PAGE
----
December 20, 2015

WRITING ADVICE (Part1) -- What Happened When I Read Ursula K. LeGuin’s Newly Revised Book, STEERING THE CRAFT: A 21st Century Guide to Sailing the Sea of Story (September 2015) Guy Stewart #28

In September of 2007, I started this blog with a bit of writing advice. A little over a year later, I discovered how little I knew about writing after hearing children’s writer, Lin Oliver speak at a convention hosted by the Minnesota Society of Children’s Book Writers and Illustrators. Since then, I have shared (with their permission) and applied the writing wisdom of Lin Oliver, Jack McDevitt, Nathan Bransford, Mike Duran, Kristine Kathryn Rusch, SL Veihl, Bruce Bethke, and Julie Czerneda. Together they write in genres broad and deep, and have acted as agents, editors, publishers, columnists, and teachers. Since then, I figured I’ve got enough publications now that I can share some of the things I did “right” and I’m busy sharing that with you.

While I don’t write full-time, nor do I make enough money with my writing to live off of it...neither do all of the professional writers above...someone pays for and publishes ten percent of what I write. When I started this blog, that was NOT true, so I may have reached a point where my own advice is reasonably good. We shall see! Hemingway’s quote above will now remain unchanged as I work to increase my writing output and sales! As always, your comments are welcome!

Addendum: Compared to Ursula K. LeGuin, most speculative writer’s work fall short of literary merit. But LeGuin won The annual 2004 Edwards Award, the panel noting that: “LeGuin ‘has inspired four generations of young adults to read beautifully constructed language, visit fantasy worlds that inform them about their own lives, and think about their ideas that are neither easy nor inconsequential’” (Wikipedia)

I started reading this book (the 2015 edition), which was originally published in 1998, a few days ago. I have found it slow going – not because it’s so badly written, but because every sentence invites me to pause and reflect.

Before her, only two other writers – and I mean no offense here – have inspired me to consider their non-fiction works with the same kind of attention. Dietrich Bonhoeffer and C.S. Lewis have given me such pause that it seemed to take forever to read THE COST OF DISCIPLESHIP and MERE CHRISTIANITY because I was marking, underlining, or commenting on two or three things on every page.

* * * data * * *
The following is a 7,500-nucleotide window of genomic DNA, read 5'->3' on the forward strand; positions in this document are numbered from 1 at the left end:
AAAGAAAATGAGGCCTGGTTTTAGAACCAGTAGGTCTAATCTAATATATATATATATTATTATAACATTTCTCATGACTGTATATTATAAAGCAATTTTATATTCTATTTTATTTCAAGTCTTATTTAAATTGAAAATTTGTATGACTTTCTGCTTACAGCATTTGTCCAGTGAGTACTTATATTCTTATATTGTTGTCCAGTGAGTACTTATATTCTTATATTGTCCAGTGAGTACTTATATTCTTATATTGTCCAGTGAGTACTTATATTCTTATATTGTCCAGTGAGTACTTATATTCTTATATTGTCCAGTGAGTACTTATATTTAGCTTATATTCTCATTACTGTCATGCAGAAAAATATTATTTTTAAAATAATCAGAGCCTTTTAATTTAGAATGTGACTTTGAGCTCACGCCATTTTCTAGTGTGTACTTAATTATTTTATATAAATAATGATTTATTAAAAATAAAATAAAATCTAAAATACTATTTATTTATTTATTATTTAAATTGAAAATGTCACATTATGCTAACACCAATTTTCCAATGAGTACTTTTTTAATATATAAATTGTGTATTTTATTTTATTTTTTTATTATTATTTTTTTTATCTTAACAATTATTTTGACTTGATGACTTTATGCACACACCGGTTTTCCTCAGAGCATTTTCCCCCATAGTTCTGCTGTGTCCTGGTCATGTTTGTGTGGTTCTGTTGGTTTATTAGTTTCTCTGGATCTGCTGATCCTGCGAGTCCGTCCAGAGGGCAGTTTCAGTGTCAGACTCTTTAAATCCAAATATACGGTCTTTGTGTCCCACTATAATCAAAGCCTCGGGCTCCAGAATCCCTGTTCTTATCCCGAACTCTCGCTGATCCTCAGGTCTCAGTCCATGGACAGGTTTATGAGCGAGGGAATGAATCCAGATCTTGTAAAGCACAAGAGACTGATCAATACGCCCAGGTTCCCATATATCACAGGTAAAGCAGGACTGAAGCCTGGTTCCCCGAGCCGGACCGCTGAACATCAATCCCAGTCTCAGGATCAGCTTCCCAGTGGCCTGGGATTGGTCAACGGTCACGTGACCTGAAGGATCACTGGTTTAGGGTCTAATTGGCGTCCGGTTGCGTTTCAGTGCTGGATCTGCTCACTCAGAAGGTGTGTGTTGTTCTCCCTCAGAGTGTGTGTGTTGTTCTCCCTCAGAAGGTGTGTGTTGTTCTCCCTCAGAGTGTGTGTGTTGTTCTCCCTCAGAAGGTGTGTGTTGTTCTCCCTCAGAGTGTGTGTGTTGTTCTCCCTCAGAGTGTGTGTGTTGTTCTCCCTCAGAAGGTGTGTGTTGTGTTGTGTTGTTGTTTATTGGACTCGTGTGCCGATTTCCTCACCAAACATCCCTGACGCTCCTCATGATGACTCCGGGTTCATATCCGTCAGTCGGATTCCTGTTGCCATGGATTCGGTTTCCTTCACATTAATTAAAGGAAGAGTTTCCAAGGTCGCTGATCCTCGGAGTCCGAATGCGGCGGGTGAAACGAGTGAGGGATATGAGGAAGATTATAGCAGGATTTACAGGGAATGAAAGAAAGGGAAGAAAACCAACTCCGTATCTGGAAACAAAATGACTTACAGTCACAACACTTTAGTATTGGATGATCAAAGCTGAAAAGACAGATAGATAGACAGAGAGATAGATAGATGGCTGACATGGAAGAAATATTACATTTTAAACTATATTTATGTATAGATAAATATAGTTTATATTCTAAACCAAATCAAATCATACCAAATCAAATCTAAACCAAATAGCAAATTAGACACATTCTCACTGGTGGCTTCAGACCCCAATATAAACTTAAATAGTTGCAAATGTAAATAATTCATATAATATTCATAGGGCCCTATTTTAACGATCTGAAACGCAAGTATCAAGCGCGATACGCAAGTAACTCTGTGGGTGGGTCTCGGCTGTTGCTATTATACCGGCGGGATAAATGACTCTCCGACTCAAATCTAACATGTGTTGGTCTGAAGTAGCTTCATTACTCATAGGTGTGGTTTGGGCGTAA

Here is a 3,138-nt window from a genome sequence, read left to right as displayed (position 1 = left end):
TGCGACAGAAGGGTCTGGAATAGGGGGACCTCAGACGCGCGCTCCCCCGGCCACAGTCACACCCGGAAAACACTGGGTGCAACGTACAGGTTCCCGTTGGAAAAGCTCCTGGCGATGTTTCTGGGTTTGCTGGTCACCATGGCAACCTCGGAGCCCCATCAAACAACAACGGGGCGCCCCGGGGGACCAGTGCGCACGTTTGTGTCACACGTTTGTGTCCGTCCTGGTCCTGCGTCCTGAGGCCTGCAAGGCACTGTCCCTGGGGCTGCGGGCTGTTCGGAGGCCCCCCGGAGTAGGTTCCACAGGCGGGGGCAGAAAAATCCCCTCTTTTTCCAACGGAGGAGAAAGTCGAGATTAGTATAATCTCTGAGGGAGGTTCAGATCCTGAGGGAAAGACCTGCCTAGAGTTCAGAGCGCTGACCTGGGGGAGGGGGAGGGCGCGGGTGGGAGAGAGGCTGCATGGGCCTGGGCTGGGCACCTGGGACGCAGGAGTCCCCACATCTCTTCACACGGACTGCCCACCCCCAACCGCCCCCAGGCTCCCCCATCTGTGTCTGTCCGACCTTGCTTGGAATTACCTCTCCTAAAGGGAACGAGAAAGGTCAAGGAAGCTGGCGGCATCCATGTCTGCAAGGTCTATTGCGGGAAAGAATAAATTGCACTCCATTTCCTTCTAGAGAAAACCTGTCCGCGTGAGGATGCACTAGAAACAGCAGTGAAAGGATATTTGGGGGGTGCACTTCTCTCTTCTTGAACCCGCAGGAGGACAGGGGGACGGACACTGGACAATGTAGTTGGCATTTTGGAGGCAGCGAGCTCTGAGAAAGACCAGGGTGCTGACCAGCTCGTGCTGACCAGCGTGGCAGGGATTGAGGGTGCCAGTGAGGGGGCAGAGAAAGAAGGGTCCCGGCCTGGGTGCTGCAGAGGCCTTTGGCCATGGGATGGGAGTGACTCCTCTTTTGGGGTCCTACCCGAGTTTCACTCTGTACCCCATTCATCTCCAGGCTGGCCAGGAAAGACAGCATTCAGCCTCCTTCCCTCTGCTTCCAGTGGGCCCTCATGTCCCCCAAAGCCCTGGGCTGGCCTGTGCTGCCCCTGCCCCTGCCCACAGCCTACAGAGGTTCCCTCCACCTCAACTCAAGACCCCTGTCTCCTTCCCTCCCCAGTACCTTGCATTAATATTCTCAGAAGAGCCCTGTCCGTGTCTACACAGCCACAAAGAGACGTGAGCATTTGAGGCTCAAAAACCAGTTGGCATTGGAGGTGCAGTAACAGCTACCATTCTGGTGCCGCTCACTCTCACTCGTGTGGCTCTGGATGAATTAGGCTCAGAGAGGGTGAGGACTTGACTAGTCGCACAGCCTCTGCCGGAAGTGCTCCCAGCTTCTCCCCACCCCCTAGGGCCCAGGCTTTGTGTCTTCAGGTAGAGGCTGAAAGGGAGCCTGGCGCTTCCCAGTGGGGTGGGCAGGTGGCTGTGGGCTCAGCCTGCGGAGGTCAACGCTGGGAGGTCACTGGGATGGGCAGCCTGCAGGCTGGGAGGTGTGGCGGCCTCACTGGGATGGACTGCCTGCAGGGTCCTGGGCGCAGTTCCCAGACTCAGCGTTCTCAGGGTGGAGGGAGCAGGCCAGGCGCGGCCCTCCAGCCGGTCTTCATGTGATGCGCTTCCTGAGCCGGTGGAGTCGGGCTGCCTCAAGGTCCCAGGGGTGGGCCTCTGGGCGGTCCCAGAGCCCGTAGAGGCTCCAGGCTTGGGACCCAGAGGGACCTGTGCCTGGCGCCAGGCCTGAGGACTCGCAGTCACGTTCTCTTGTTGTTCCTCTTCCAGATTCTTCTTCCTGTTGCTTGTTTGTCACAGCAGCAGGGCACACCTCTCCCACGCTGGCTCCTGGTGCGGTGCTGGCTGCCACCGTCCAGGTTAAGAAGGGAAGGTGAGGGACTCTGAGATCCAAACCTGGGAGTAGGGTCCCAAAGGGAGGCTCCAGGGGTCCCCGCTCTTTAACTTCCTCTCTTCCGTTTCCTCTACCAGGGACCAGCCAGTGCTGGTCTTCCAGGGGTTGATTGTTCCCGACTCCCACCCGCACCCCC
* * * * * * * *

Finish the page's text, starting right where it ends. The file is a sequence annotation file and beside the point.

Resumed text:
I mean no offense because I am well-aware of LeGuin’s opinion of religion, and of Christianity in particular, but my writing is almost as important to me as my faith – and LeGuin has forced me to think about my writing in a way I have never done before.

And so, to work: “The chief duty of the narrative sentence is to lead to the next sentence – to keep the story going.” (p 2)

For me, this is startling in its simplicity and one of the most difficult things I have ever attempted. I have had about ten percent of my work published. The other ninety percent languishes in my “dead files”. There are stories there that I loved that no one else wants. My question has been repeatedly “Why?”

I haven’t done a deep scan of my “failed works”, but when I’ve briefly looked at things that have been repeatedly rejected, I’m beginning to see a pattern. The stories are often just linked events – the story doesn’t keep going because IT’S NOT GOING ANYWHERE.

A quote that LeGuin has “pinned up over my desk for a long time” is what Socrates said: “The misuse of language induces evil in the soul.” (p 14) I only have to read posts on Face Book to guess the truth in this. Of course, there’s an implied corollary here, that if I use language well, then I might induce good in the soul – and perhaps the souls of others. We already know that words well-written can calm the soul. Look at writings of Martin Luther King, Jr. or Mother Theresa.

“You are the Pied Piper, your sentences are the tune you play, and your readers are the children of Hamelin (or the rats if you prefer).” (p 22) I have always been selfish in my writing, doing what “I want”; and while I can still do that, LeGuin points to a higher purpose. She doesn’t only point to it here where she is lecturing, however. Her work speaks loudly to many issues. Her craft is intentional and when she speaks people listen. As well, she does NOT lower the “intention bar” when she writes for children. CATWINGS is as profound as THE LATHE OF HEAVEN, though both touch on the same issue – racism – they are aimed at entirely different audiences and speak to them using language they can understand.

Last of all, “Nothing in your story happens ‘somehow’. It happens because you wrote it. Take responsibility!” (p 44) Looking at a story I wrote recently and sent out recently and was rejected a dozen times has this horrendous problem at its very core: “stuff” happens to my main character. He had no clear goal at the beginning except “go to the Moon for training”. Things happened to him and then at the end something MAJOR happened to him that is the crux of the novel he’s in. In the book I wrote, he’s much more intentional! I love the incident I wrote about – now I have to take responsibility and create a story in which I stop using the excuse that “somehow something happened” to him!

I’m half way through the book now, so I’ll share next time what else I learned.

Take away:

1) Keep the story going somewhere.

2) Use language well.

3) Point to a higher purpose.

4) Take responsibility!


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